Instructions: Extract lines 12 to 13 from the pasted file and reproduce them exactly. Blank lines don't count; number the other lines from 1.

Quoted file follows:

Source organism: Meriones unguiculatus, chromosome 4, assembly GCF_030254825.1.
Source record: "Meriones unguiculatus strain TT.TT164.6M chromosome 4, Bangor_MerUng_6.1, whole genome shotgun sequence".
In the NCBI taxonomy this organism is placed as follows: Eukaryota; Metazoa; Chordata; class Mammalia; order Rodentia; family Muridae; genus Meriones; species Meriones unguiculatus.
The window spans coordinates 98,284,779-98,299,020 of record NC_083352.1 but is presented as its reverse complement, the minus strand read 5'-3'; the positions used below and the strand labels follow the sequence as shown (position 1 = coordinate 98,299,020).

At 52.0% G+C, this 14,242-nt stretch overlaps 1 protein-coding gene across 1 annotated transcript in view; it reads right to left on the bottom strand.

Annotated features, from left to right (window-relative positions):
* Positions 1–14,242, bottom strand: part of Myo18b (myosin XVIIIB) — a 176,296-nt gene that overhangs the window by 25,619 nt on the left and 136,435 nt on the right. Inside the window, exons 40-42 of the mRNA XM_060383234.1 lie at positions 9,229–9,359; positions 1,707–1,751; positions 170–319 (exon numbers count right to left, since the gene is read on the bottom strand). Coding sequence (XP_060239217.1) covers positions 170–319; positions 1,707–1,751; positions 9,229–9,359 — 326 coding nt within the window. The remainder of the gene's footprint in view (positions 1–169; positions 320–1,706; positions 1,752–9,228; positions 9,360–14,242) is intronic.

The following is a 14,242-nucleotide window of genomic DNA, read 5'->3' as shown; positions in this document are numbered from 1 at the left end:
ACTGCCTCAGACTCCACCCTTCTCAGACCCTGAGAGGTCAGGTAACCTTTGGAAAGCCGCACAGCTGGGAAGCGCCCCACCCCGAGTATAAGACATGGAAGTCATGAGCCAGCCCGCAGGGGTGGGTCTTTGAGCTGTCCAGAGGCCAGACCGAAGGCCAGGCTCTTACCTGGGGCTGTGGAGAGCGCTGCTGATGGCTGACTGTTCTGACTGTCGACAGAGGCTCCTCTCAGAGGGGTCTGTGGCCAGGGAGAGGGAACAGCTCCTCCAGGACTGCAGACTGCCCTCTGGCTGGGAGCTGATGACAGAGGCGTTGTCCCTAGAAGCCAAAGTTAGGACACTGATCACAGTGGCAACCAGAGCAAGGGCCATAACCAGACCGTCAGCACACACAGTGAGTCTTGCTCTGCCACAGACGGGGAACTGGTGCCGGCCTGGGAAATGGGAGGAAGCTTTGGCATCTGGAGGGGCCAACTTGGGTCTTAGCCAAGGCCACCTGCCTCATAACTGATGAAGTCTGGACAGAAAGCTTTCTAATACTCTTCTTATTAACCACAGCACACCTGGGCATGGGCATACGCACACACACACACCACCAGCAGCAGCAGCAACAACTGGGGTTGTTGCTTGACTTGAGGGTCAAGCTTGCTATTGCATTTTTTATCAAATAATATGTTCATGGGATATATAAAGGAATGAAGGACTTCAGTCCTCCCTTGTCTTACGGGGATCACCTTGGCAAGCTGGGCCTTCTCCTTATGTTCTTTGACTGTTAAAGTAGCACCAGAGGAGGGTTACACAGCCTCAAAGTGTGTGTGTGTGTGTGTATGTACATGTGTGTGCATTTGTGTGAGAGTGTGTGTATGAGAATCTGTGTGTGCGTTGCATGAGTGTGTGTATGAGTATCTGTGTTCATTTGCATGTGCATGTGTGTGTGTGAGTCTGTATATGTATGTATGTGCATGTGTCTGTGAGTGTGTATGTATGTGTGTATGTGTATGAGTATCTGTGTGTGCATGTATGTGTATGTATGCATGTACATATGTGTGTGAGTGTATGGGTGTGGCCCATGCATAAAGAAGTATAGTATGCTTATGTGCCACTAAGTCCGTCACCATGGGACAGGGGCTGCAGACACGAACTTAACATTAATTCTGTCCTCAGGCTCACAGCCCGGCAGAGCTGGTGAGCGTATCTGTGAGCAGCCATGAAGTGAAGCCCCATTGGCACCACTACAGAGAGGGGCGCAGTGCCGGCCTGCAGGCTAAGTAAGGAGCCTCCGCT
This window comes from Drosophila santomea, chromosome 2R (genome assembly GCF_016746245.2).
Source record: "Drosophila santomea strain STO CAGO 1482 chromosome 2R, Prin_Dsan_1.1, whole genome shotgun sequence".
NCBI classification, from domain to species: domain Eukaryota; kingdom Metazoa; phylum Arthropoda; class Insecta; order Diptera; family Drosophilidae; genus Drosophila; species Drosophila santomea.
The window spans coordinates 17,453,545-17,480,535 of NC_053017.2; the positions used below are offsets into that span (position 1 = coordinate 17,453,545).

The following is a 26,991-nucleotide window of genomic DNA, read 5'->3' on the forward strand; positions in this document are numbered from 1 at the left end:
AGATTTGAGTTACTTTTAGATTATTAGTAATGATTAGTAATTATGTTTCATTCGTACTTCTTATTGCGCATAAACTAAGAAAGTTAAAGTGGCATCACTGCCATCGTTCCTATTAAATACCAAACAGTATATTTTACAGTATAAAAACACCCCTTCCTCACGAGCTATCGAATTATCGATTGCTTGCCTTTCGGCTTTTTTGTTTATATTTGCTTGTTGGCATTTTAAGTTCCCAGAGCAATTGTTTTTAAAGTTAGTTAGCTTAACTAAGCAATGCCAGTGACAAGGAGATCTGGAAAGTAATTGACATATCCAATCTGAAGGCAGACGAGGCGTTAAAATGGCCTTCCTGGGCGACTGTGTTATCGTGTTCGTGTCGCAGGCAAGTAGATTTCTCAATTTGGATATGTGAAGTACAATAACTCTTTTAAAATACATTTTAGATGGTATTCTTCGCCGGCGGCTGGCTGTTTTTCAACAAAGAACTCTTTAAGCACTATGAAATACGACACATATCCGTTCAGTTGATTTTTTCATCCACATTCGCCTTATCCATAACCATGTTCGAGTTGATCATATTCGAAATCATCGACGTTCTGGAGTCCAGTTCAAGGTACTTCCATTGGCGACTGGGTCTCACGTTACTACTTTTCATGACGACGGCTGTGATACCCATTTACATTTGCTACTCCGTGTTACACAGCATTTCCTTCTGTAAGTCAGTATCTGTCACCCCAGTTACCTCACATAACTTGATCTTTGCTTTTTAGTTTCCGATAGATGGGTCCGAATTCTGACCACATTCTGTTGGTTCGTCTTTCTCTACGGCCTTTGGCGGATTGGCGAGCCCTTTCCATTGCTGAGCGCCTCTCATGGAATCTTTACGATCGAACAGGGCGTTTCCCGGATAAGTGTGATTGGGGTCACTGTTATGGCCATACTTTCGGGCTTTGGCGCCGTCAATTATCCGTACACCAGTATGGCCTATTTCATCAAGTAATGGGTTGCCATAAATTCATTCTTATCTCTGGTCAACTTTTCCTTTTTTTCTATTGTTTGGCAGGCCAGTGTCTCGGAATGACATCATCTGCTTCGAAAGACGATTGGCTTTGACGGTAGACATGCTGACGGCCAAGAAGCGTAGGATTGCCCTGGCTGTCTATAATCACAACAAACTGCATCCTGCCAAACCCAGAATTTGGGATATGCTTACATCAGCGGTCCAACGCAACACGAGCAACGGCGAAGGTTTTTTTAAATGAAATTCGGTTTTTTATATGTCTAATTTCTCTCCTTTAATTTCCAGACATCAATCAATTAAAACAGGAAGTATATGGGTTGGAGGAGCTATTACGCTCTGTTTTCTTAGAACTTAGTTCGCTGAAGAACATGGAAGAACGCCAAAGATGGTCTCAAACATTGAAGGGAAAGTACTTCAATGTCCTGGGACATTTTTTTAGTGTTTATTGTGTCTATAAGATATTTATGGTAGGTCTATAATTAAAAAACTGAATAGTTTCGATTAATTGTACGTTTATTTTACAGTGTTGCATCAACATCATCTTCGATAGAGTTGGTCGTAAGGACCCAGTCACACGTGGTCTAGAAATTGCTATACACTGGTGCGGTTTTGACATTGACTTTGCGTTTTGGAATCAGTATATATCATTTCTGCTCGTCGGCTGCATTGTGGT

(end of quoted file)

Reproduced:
NCBI classification, from domain to species: domain Eukaryota; kingdom Metazoa; phylum Arthropoda; class Insecta; order Diptera; family Drosophilidae; genus Drosophila; species Drosophila santomea.
The window spans coordinates 17,453,545-17,480,535 of NC_053017.2; the positions used below are offsets into that span (position 1 = coordinate 17,453,545).